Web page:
Questions about costs
Cleveland instituted a waste collection fee in 2010 to help recover some of the costs it incurs in providing waste collection services. Many city residents believe it’s a “recycling fee,” but the city says that’s not the case. The fee covers about 50 percent of waste collection costs; the rest comes from the general fund.
The city has paused its recycling program because it can’t afford to absorb millions in unanticipated additional costs in a pandemic, Brown said. “Going from getting a rebate to $6 million-plus was an untenable situation for the city to be in,” Brown said. He did not explain how the city reached that cost estimate, which the Sierra Club questioned in an analysis posted on Twitter.
Committee members asked why the city was still sending two trucks down every street, if both recycling and garbage were ending up in the landfill anyway.
“Why not have just one truck come down and adjust the routes?” asked Ward 12 Councilman Tony Brancatelli at the meeting. “They’d still pick up the same volume, but you wouldn’t have trucks backtracking and going over the same route multiple times.”
Brown denied this would save money and said residents need to keep sorting to keep up recycling habits. “We need to encourage residents to recycle,” he told the committee. “It’s not hurtful for the public to continue the concept of recycling and learn how to do it correctly.”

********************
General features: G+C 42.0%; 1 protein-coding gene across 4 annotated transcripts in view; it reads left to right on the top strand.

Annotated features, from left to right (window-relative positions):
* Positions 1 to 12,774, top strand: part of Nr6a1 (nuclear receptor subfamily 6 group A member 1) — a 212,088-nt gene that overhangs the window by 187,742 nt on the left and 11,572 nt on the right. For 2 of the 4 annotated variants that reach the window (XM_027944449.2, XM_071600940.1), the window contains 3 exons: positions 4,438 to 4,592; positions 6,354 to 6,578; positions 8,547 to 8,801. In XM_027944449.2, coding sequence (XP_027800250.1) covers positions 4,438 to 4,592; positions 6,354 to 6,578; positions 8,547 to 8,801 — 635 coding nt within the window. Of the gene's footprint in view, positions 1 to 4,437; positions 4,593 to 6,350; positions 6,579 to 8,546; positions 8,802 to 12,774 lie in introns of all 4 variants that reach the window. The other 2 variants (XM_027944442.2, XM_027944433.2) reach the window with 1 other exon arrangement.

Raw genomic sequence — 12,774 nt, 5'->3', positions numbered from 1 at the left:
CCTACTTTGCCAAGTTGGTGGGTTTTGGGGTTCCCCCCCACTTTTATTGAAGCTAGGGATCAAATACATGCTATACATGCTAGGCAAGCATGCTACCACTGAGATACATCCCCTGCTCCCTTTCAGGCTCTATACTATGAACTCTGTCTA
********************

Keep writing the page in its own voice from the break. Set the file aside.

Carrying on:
The city’s website tells residents to continue recycling but does not tell them what their alternative options are now that the program is on hold. Bickett recommended that the city update its website to provide a link to the list on the CCSWD website and be proactive in promoting recycling options on social media.
Zone also raised this point during the committee meeting. “We need extensive community engagement and education, and I don’t see that coming out of the city,” he said. “It’s not clear where people can go for recycling now.”
According to the solid waste district list, Clevelanders can recycle paper at Paper Retriever, River Valley and Royal Oak drop-off locations. They can recycle cans at Aluminum Cans for Burned Children (ACBC) drop-off locations at fire stations.
In a May 19th follow-up committee meeting, Ward 5 Councilwoman Phyllis Cleveland said that recycling education is harder in high-poverty areas. “A lot of residents don’t have the luxury of making recycling their top priority,” she said. “They may be more focused on educating their children or getting food on the table. We need to educate people where they are.”
Ultimately, proper recycling is only one part of the solution. Residents also need to reduce the amount of waste they bring into their homes and reuse materials. Policy makers need to focus on making sure companies make products that are recyclable. “I’m not sure we can recycle our way out of this problem,” Brown told the committee.
While the city is examining the possibility of bringing back its own drop-off locations, Brown says they would need to monitor them to prevent dumping. Previous city recycling drop-offs were eliminated by the city because they became targets for illegal dumping.
The committee pressed Brown to clearly communicate with residents about recycling opportunities and tap the community for ideas and engagement as it looks to revamp the program. “I feel like we’re just punting on this thing,” Zone said. “Don’t just act like it’s running. Tell people how to recycle now.”